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Henry Wadsworth Longfellow, ed. Poems of Places: An Anthology in 31 Volumes.
Scotland: Vols. VI–VIII. 1876–79.

Staffa, the Island

Cave of Staffa

By William Wordsworth (1770–1850)

WE saw, but surely, in the motley crowd,

Not one of us has felt the far-famed sight;

How could we feel it? each the other’s blight,

Hurried and hurrying, volatile and loud.

O, for those motions only that invite

The ghost of Fingal to his tuneful cave

By the breeze entered, and wave after wave

Softly embosoming the timid light!

And by one votary, who at will might stand

Gazing, and take into his mind and heart,

With undistracted reverence, the effect

Of those proportions where the Almighty hand

That made the worlds, the sovereign Architect,

Has deigned to work as if with human art!

THANKS for the lessons of this spot,—fit school

For the presumptuous thoughts that would assign

Mechanic laws to agency divine;

And, measuring heaven by earth, would overrule

Infinite Power. The pillared vestibule,

Expanding yet precise, the roof embowed,

Might seem designed to humble man, when proud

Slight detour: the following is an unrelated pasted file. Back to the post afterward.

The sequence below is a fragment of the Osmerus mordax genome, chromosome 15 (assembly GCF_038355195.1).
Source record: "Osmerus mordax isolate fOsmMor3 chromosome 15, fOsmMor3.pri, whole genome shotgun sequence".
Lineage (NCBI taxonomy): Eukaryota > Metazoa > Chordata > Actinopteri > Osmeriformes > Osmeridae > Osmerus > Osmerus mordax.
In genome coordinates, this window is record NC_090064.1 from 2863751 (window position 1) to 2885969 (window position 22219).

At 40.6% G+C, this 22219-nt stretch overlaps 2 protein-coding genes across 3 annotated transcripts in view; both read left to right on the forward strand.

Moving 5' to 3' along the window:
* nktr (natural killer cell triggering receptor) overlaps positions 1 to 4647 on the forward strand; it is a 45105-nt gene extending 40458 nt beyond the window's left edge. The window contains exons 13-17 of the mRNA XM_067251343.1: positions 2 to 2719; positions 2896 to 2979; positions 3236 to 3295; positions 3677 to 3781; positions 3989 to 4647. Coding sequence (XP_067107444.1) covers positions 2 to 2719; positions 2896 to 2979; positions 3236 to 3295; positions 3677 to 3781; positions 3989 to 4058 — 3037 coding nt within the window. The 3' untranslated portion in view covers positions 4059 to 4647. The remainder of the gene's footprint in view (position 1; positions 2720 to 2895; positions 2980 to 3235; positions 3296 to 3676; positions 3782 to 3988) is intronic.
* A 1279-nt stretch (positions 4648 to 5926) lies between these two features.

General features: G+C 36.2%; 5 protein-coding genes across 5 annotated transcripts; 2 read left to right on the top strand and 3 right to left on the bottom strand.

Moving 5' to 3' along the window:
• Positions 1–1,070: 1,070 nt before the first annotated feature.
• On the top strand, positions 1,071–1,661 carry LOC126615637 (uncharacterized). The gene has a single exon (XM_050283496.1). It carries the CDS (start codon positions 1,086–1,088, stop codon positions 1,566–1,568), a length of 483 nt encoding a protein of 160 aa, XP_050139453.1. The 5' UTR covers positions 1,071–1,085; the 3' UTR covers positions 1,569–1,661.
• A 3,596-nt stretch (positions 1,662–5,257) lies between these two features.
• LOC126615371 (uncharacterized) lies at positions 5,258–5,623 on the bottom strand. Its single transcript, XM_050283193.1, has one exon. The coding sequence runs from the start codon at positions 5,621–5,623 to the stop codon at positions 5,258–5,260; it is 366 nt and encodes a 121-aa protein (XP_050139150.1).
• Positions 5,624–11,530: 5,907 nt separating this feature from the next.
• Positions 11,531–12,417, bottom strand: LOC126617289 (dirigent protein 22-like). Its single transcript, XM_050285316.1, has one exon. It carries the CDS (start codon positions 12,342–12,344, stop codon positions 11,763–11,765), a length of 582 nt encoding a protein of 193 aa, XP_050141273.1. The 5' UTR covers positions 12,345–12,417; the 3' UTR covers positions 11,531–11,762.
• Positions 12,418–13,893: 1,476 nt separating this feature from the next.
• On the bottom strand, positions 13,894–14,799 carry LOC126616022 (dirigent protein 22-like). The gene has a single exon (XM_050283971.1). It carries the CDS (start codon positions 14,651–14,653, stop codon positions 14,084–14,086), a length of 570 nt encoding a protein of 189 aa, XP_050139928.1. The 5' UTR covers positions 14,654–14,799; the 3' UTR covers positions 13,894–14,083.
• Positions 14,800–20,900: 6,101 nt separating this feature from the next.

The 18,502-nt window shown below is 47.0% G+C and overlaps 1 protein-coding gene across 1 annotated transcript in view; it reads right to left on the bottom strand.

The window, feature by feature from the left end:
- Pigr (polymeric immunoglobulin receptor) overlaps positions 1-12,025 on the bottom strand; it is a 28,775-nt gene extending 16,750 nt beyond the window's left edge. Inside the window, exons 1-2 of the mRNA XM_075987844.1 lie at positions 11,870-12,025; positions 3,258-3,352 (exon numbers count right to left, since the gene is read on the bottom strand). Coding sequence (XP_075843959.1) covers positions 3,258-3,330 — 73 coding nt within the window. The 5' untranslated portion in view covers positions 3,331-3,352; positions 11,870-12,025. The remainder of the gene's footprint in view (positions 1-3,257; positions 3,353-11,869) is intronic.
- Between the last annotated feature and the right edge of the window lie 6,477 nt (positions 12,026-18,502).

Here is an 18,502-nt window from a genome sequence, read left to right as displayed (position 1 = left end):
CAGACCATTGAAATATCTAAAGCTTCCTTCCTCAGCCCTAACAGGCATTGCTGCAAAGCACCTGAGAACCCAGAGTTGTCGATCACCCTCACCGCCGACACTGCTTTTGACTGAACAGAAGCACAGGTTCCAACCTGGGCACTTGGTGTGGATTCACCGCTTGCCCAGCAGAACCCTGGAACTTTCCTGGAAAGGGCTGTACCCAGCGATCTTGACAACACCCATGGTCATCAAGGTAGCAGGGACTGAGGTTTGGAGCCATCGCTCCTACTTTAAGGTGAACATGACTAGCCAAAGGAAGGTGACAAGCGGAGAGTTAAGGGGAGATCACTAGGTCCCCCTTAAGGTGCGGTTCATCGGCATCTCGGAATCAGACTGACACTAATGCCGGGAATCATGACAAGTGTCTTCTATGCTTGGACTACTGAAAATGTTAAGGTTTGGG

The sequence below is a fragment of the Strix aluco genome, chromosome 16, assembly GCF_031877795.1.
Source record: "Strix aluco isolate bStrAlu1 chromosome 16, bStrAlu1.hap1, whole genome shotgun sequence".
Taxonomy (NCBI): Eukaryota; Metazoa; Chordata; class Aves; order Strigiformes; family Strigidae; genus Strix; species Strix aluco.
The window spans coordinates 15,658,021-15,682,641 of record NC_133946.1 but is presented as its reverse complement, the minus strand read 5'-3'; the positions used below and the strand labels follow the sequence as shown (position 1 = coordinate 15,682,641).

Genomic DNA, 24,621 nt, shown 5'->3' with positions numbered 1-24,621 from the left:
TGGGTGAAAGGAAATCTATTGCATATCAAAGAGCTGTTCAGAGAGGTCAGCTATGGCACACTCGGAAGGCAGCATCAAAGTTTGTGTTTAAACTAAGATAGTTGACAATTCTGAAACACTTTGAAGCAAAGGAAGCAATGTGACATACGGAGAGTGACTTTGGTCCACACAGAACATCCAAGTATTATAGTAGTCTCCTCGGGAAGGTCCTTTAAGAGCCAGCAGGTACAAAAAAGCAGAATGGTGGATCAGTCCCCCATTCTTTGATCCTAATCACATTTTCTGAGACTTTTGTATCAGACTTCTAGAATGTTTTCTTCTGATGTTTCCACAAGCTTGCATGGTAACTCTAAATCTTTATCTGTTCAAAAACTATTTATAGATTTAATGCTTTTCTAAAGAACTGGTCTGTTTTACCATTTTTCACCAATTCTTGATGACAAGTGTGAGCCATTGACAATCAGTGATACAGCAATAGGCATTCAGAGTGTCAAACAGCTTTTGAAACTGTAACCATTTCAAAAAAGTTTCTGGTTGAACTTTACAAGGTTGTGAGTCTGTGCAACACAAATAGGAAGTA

Of his best workmanship by plan and tool.

Down-bearing with his whole Atlantic weight

Of tide and tempest on that structure’s base,

And flashing to that structure’s topmost height,

Ocean has proved its strength, and of its grace

In calms is conscious, finding for his freight

Of softest music some responsive place.

YE shadowy Beings, that have rights and claims

In every cell of Fingal’s mystic grot,

Where are ye? Driven or venturing to the spot,

Our fathers glimpses caught of your thin frames,

And, by your mien and bearing, knew your names;

And they could hear his ghostly song who trod

Earth, till the flesh lay on him like a load,

While he struck his desolate harp without hopes or aims.

Vanished ye are, but subject to recall;

Why keep we else the instincts whose dread law

Ruled here of yore, till what men felt they saw,

Not by black arts but magic natural!

If eyes be still sworn vassals of belief,

Yon light shapes forth a bard, that shade a chief.